But also look at areas like human resources. How do we hire, reward and recognize people?  Do we have a way of recognizing an individual who is really doing great work at delivering an experience that’s consistent with the “innovation” brand that we’ve established? What specific programs have we put in place? Look at every category of the organizational chart and determine how each can play a role in supporting differentiation.

People involved with the physical environment of the school have a big role to play, too. I think this is one of the areas, honestly, where higher education has fallen woefully short because the school design is so similar from one school to another. Architecture – even site planning – is a great unused tool for expressing differences in colleges. If you believe that a strength is the interaction between different academic tracks, then plan to put your business school as close to your art school as possible so that interaction happens. That’s an example of how a philosophy about education can lead directly to a physical experience that mirrors it.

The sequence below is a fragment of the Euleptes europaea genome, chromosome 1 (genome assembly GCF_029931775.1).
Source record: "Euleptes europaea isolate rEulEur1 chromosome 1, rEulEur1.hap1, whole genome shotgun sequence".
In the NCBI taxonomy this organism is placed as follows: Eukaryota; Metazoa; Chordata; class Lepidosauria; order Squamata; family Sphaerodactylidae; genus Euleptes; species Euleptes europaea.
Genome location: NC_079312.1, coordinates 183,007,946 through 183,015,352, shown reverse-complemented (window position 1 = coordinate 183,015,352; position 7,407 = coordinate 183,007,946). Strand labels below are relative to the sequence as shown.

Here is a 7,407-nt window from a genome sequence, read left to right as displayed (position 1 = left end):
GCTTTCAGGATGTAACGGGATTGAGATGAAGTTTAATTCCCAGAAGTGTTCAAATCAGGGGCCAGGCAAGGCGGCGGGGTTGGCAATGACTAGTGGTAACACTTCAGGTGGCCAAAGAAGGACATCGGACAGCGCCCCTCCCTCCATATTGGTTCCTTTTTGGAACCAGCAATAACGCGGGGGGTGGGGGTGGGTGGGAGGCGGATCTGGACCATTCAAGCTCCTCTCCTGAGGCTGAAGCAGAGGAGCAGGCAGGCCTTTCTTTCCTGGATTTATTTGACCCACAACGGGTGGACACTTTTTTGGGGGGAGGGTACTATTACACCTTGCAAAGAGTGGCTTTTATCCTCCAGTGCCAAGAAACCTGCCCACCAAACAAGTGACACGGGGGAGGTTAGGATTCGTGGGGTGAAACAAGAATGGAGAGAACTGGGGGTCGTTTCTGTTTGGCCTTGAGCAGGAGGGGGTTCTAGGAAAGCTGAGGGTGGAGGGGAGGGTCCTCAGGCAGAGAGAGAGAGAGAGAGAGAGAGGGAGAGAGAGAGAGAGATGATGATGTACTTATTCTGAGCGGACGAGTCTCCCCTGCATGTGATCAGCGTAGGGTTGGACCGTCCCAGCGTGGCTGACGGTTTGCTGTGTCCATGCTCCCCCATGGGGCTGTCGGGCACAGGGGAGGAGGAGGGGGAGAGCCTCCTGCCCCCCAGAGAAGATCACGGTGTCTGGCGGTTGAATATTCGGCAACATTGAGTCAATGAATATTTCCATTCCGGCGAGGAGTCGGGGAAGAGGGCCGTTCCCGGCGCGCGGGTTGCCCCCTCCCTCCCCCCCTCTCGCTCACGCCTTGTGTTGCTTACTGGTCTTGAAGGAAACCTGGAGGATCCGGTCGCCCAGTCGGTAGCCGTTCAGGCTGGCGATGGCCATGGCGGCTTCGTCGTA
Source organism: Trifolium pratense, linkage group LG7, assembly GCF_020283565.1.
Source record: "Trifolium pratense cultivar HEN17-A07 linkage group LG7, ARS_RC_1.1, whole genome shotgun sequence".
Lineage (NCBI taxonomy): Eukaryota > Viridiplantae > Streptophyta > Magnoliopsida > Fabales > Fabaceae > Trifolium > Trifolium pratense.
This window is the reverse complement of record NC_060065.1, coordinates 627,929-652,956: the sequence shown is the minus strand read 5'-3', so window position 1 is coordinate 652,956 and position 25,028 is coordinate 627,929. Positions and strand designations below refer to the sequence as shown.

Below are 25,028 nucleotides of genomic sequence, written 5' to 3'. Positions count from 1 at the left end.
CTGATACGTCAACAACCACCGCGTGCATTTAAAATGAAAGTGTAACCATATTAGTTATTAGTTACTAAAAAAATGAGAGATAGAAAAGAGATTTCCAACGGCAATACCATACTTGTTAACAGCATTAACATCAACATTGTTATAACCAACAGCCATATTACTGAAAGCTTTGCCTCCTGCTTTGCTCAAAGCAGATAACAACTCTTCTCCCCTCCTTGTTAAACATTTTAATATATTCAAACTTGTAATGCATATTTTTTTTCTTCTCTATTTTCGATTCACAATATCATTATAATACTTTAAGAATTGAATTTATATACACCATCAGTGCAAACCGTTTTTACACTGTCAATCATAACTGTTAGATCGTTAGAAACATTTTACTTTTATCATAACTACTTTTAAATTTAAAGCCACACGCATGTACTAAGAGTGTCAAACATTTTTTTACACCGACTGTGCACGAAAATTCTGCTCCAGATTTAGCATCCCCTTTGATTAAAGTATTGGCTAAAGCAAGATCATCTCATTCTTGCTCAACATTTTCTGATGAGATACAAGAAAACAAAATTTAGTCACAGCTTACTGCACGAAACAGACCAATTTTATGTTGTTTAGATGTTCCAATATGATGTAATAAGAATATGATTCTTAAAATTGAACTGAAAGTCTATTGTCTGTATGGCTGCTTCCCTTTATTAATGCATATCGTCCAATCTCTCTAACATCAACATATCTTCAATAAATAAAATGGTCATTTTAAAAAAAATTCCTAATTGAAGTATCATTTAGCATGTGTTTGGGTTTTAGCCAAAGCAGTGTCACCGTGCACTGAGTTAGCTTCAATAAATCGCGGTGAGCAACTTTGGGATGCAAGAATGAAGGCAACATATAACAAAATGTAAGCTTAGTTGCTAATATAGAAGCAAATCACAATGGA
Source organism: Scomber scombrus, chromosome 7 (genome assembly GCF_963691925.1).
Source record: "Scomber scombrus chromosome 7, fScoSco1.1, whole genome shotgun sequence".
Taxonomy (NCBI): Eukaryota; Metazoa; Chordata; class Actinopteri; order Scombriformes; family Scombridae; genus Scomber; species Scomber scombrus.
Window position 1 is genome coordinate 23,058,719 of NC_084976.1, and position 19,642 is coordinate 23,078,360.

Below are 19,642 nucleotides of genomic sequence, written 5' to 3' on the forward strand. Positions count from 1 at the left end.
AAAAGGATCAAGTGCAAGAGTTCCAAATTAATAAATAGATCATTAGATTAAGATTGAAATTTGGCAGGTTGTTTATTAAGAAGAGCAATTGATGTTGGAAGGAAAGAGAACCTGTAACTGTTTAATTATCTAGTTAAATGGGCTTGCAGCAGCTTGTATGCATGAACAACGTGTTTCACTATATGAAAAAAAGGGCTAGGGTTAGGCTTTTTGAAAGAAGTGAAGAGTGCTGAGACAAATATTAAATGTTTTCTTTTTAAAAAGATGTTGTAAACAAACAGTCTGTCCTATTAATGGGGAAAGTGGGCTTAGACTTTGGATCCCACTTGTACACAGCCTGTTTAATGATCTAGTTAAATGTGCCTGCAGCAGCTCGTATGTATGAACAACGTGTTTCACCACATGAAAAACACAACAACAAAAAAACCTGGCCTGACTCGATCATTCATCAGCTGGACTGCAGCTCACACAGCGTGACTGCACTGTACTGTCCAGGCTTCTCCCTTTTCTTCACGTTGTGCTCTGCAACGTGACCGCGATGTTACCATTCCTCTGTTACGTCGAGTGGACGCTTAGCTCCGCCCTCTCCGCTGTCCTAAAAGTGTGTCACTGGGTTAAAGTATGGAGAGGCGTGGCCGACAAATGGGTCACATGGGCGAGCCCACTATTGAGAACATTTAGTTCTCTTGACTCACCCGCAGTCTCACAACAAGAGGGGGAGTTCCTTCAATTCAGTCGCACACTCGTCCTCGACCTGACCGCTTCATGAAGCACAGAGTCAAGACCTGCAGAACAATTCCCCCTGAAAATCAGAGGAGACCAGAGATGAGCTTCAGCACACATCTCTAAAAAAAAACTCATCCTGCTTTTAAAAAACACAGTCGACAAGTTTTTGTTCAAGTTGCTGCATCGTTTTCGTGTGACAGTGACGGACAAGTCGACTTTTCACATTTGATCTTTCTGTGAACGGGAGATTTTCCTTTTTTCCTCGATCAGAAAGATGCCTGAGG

CM: That’s a tall order for most colleges, isn’t it?

KO: Yes, but don’t be intimidated by the task. This is the time to be making these changes because the road ahead is going to be bumpy for higher education. At least over the next few years, the best path to succeeding against the headwinds is to make sure that you have a strong brand that’s well understood internally and is well communicated externally.

A strong brand doesn’t require you to be the biggest or the best, or have the largest endowment, or the most active and loyal alumni base. It is something that you can cultivate at any level – small school or large, small town or huge metropolis. Whoever you are, wherever you are, take the things that you see as constraints and use them to your advantage.